Rachel Dick, a recently graduated College student, decided to forgo bringing a balloon so she wouldn’t accidentally let it go and because she didn’t feel balloons were an integral part of graduation.

“Obviously balloons get caught in trees and streams when they drift back to land, and the thought of our celebration harming the Charlottesville nature is very sad,” Dick said in an email.

Fourth-year College student Margaret Haltom learned of the pledge shortly before graduation, but planned to hold her own individualized balloon.

“I love the colorful and happy tradition of the balloons, and I will be carrying a balloon myself,” Haltom said in a Facebook message. “So while I won’t be going balloon-free, I am glad students are bringing this to our attention and taking steps to make a more sustainable ceremony.”

Haltom found a bridge between the festive tradition of the balloons and helping the environment by keeping her balloon as a memento of her University experience instead of letting it go or throwing it away. Dick agreed that the most important takeaway from the pledge was to hold onto the balloons.

“I loved seeing all of the other balloons outside the Rotunda, and I think it's a great tradition that should be kept with some changes,” Dick said. “As long as people keep hold of their balloons during the ceremony and then dispose of them responsibly, then I think it's appropriate to continue having balloons at graduation.”

For those wanting to keep the tradition alive, holding onto the balloons is better than releasing them into the air, but trashing the balloon afterwards still contributes to land and ocean pollution. Regardless, the effectiveness of the pledge was called into question.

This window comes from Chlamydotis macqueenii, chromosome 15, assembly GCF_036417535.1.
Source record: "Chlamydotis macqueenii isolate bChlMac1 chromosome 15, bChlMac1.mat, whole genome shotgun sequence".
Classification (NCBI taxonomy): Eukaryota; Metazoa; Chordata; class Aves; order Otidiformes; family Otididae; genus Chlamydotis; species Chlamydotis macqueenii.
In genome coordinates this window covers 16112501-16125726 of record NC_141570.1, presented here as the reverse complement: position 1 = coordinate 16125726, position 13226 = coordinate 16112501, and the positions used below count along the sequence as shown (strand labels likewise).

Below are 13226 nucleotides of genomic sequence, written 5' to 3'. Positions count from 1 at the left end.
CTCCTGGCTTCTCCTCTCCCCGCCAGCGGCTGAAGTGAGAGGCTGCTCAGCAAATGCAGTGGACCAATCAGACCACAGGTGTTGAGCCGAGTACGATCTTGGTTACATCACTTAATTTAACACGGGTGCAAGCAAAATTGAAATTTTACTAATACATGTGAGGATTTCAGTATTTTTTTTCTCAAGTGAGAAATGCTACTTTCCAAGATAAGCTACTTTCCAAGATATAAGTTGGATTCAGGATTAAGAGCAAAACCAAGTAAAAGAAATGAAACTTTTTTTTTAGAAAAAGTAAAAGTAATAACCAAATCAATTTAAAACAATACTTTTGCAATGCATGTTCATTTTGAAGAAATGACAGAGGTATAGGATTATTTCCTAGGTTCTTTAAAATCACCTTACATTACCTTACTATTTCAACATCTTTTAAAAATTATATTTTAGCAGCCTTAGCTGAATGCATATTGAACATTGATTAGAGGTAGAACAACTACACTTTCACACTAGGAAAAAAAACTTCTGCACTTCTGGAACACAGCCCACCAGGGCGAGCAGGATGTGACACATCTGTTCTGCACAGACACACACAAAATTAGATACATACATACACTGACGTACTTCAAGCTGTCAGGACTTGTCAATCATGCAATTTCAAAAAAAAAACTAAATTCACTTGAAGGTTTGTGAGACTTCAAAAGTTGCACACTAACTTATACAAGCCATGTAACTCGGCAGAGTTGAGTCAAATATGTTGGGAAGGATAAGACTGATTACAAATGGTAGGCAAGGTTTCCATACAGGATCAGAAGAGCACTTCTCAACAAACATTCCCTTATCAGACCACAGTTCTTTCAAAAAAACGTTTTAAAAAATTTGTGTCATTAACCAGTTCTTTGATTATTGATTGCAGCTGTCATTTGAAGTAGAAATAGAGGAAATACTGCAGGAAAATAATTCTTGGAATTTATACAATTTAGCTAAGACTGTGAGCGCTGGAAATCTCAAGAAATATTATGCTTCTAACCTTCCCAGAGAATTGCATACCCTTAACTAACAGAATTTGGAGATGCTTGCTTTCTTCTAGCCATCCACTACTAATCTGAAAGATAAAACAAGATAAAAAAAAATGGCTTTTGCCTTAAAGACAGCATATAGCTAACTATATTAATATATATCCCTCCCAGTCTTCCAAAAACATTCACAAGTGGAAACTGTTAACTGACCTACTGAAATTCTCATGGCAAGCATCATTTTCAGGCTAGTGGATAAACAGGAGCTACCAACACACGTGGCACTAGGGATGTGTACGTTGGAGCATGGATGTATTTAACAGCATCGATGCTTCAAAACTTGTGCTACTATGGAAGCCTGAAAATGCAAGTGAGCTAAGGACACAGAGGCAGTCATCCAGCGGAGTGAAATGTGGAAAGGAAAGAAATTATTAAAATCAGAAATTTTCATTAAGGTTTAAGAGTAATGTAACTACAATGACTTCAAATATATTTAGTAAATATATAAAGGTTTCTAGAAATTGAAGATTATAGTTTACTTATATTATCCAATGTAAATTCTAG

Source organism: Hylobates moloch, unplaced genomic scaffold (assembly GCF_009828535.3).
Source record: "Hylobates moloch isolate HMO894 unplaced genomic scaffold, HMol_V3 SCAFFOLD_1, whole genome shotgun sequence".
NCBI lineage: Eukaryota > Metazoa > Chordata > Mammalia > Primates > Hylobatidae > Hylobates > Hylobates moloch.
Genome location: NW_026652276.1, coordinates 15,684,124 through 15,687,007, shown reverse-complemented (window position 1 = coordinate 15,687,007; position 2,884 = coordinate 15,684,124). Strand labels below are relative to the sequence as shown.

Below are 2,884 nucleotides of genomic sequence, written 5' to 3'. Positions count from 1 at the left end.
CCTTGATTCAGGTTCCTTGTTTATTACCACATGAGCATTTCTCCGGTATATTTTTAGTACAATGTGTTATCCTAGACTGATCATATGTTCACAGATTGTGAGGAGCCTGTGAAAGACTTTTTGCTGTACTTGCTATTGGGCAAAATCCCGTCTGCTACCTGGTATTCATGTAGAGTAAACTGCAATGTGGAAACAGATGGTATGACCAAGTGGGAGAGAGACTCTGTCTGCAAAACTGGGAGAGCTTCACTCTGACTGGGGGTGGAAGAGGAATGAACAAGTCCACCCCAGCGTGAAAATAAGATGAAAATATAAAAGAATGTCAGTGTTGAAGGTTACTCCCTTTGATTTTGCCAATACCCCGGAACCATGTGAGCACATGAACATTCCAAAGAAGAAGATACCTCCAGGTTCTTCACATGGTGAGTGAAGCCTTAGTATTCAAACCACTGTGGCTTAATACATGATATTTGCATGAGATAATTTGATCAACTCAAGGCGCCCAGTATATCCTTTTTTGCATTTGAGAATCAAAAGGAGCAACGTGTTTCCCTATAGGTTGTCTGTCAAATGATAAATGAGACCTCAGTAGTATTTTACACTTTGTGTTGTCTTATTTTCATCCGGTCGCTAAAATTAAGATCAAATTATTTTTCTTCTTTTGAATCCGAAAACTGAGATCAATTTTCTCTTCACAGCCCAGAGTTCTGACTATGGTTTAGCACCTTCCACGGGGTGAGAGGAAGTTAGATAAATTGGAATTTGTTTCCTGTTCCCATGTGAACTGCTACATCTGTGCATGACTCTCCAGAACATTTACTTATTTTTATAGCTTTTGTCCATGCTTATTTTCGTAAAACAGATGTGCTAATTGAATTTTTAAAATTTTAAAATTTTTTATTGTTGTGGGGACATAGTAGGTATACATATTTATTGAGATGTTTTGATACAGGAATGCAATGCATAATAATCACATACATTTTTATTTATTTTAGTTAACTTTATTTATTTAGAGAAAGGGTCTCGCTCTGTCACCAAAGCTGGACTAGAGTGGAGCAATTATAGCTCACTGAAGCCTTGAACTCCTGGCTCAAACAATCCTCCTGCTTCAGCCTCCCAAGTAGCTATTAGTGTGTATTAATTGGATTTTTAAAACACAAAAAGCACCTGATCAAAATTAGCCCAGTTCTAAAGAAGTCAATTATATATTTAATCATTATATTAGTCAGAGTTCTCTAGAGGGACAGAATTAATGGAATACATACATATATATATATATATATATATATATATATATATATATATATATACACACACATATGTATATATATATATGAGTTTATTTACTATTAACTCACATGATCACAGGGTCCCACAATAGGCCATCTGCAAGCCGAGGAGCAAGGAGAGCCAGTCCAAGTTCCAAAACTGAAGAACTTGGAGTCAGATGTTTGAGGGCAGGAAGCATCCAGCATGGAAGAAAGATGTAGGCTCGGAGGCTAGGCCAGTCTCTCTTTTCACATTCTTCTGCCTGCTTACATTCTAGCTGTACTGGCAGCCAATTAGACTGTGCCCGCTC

“I don’t think the pledge will gain traction in graduations to come because I think people will just hang onto them instead of letting them go!” Haltom said.

At the same time, however, some believe the University should be focusing on bigger environmental issues.

“While I understand the need to make small changes such as reducing balloon waste, I think that the administration needs to focus on the bigger picture, especially divesting from fossil fuels,” Dick said. “That would be a much more impactful change than preventing a few dozen stray balloons from flying away.”

The Association for the Advancement of Sustainability in Higher Education, or AASHE, rates the University as one of 107 schools in the world as gold, the second highest level of recognition after platinum. This rating is given based on a school’s academics, engagement, operations and planning and administration, according to the AASHE website. 

The Office for Sustainability aims to improve the University’s rating by continuing to promote balloon-free graduations, as well as working on more ways to help the environment. For example, earlier this year it furthered plans for rooftop solar installations on Grounds.

Additionally, the University is implementing its Waste Reduction Plan. The plan works on a roadmap to reduce its waste consumption by half and to landfill less than 2,000 tons of waste by 2035.

“As we learn more about our environmental impacts through better tracking and information, we are increasing our efforts and taking a comprehensive approach for both measuring and reducing our environmental impacts,” Morris said.

As fourth years graduate and leave the University, the balloon-free graduation is a way for students to be exposed to the ideals of sustainability and ecology as they step into the next chapters of their lives.

“I think the pledge is raising awareness just by challenging us to consider how our traditions and habits could become more sustainable,” Haltom said.